An Editor’s Dangerous Mea Culpa

In a most unusual editor’s note on the Chronicle of Higher Education website last night, Editor Liz McMillen apologizes profusely for what turned out to be a controversial post written by now fired “Brainstorm” blogger, former WSJ editor and Harvard graduate Naomi Schaefer Riley. Like most anything that goes viral, Riley tells Poynter she didn’t see it coming. The topic: Riley asserted the reasons why she believes Black Studies ought to be eliminated.

And the crowd went wild. Racism. Prejudice. So much for brainstorming.

McMillen, meanwhile, all but embarrassingly opens a vein for readers. She writes, “We’ve heard you, we’ve taken to heart what you’ve said.” She goes on to say that they let Riley go and they will “review” their editorial practices.

“It’s obvious they caved to the pressure,” Riley told FishbowlDC this afternoon.

Were these so-called practices ever thought out or spelled out in the first place? Was Riley ever told what she could or couldn’t write? Or was the outcry of online observers — and there are a lot of them these days with loud, shrill, threatening voices — so great that McMillen collapsed under her own lack of direction and standards that were never conveyed to Riley in the first place?

Last Monday Riley posted her story. On Wednesday night she received an email and on Thursday a call from her editor asking her to respond to critics, which she did. Last Thursday her bosses at least found that acceptable as well as her post, which they did not remove. But by last night, just before McMillen threw herself and Riley to the pack of wolves, she had a conversation with McMillen during which she was fired.

“They claim I didn’t live up to standards, but I’d like to see where these standards are that I didn’t live up to,” Riley said, explaining that her bosses knew she had unconventional views. She thought that’s why they hired her. “I don’t really think the standards are being universally applied, let’s just say that.”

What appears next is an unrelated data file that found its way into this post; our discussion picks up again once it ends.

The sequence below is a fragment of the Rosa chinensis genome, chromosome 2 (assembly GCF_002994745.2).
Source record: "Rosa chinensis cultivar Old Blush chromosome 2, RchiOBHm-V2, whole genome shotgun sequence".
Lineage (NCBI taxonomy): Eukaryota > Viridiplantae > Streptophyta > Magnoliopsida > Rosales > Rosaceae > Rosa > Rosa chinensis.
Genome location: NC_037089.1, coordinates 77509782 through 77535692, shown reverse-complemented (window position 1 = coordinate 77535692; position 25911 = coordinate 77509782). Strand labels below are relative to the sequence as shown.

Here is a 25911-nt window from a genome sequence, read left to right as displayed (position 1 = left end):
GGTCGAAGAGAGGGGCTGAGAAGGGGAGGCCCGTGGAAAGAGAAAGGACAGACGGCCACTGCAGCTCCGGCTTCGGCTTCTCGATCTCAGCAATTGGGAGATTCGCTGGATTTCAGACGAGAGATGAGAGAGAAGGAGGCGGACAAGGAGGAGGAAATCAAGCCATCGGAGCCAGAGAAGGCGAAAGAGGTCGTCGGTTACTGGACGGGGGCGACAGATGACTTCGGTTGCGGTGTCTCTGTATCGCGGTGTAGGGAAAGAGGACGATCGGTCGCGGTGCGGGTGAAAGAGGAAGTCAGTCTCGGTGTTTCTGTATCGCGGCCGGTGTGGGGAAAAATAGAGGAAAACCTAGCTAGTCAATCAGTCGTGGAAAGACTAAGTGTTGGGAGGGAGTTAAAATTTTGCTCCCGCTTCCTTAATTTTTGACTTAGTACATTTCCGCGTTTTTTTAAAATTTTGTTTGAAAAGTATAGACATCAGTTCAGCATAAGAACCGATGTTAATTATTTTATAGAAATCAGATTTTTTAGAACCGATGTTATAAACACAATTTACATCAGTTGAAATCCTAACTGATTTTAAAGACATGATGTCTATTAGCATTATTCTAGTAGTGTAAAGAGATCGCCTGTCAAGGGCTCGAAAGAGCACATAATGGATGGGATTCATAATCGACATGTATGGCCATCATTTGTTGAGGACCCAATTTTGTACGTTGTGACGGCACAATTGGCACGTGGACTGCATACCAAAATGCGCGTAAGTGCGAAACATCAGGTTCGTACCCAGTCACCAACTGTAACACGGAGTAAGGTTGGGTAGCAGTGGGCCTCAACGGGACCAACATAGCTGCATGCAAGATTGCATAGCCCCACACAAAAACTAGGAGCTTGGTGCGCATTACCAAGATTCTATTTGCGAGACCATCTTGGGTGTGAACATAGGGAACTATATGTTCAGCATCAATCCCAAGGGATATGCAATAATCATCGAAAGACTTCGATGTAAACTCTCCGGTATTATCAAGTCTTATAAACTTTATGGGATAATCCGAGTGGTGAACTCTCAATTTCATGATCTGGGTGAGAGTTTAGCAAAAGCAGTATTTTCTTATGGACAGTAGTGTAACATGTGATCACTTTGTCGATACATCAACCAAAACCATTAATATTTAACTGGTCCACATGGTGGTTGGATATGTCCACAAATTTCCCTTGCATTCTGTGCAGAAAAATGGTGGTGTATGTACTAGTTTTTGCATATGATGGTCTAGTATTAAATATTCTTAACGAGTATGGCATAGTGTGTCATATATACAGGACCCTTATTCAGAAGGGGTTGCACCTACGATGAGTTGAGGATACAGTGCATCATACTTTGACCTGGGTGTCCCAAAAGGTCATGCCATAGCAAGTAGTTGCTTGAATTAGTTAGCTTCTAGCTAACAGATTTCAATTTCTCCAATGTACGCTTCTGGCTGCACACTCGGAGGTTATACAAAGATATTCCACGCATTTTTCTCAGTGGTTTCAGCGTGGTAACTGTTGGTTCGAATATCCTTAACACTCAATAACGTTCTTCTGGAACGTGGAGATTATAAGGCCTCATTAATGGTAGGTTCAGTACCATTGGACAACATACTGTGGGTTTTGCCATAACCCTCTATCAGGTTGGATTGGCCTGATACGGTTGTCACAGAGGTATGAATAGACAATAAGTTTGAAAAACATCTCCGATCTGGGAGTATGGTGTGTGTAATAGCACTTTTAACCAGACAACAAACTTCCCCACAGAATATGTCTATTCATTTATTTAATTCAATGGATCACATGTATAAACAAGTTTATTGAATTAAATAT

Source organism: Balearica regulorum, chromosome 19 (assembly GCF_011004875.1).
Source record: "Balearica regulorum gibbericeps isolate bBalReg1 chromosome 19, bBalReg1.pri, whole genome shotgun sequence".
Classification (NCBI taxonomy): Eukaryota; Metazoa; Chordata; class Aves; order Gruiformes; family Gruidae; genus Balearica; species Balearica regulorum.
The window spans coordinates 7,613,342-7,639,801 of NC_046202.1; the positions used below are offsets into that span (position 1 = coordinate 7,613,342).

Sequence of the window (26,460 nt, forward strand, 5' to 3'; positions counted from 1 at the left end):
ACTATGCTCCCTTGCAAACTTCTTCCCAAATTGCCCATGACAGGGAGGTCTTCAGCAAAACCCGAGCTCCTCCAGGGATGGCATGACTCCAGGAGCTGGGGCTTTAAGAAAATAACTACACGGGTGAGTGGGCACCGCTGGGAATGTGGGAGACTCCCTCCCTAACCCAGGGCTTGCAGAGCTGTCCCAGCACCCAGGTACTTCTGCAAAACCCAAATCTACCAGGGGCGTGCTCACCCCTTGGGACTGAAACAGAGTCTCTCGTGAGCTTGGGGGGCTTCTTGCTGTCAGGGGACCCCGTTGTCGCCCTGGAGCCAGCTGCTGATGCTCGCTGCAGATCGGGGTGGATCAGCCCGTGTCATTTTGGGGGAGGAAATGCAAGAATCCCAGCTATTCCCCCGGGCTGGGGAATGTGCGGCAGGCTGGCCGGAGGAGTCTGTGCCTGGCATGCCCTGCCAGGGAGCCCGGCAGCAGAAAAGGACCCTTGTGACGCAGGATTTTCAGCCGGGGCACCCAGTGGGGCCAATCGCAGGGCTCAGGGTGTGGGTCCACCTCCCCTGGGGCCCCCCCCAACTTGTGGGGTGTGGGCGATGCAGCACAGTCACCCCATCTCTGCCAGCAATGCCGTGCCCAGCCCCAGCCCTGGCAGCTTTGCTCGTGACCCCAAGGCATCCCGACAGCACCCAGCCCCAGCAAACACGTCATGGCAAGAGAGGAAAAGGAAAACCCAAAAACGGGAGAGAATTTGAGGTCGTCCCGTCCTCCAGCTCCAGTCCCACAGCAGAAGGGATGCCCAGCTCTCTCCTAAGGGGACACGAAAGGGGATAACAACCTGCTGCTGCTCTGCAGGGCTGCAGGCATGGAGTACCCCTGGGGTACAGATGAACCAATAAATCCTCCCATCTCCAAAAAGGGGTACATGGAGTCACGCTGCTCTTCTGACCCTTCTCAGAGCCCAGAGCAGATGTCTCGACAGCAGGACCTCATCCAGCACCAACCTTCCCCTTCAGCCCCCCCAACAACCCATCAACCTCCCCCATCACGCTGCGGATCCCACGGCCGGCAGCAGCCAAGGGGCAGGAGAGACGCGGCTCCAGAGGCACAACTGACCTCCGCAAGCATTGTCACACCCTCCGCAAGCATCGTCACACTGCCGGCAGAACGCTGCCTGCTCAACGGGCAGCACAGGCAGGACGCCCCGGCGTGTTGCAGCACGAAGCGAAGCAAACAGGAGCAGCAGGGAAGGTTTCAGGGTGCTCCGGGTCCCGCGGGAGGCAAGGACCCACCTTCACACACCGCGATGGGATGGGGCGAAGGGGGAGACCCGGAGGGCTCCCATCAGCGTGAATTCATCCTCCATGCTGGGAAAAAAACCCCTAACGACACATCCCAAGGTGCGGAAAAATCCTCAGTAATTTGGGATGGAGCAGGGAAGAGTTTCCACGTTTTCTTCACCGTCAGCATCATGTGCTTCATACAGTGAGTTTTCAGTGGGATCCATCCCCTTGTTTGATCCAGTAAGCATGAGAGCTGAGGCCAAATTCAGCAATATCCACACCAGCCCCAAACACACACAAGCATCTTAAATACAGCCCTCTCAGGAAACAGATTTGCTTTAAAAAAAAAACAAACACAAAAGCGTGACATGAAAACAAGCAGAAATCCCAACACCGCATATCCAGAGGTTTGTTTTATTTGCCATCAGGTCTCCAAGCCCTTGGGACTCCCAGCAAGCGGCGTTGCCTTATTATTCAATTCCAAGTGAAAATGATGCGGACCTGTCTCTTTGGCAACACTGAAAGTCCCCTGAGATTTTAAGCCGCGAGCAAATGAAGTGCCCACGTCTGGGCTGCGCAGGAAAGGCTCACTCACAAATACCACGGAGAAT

She also said that at any other publication she has ever worked, the behavior of her bosses would never fly.

Riley says she will undoubtedly continue writing. “I’m not some anti-intellectual we should get rid of college tomorrow [type], but I have made critiques,” she said. “This was not my full-time job, I will go on with my writing.”

Brad Phillips, who writes the Mr. Media Training Blog, points a damning finger at The Chronicle of Higher Education, calling it the “worst of both worlds.” He told FBDC, “Although I don’t agree with Naomi Schaefer Riley’s viewpoint, it appears that she’s the victim of an editor who buckled under public pressure. Just a few days ago, the blog’s editor was encouraging vigorous debate about Riley’s article; the editor did an about face when it became clear that her readers were upset. The Chronicle is now in the worst of two worlds – appearing to have stifled a voice with no specific rationale, while simultaneously selling their blog as ‘a range of intellectual and political views.’ The Chronicle of Higher Education looks to have lacked clear guidelines regarding appropriate content, and this incident is yet another reminder that blogs need to maintain clear guidelines for their writers.”

In her note to readers, McMillen talks about a “freedom” that Riley and other bloggers have in that their posts go unedited before they are published. “Ms. Riley’s post was not reviewed until after it published,” she wrote in the publication’s defense.

But it is her concluding line that is most grotesque to herself and the publication: “You told us we can do better, and we agree.”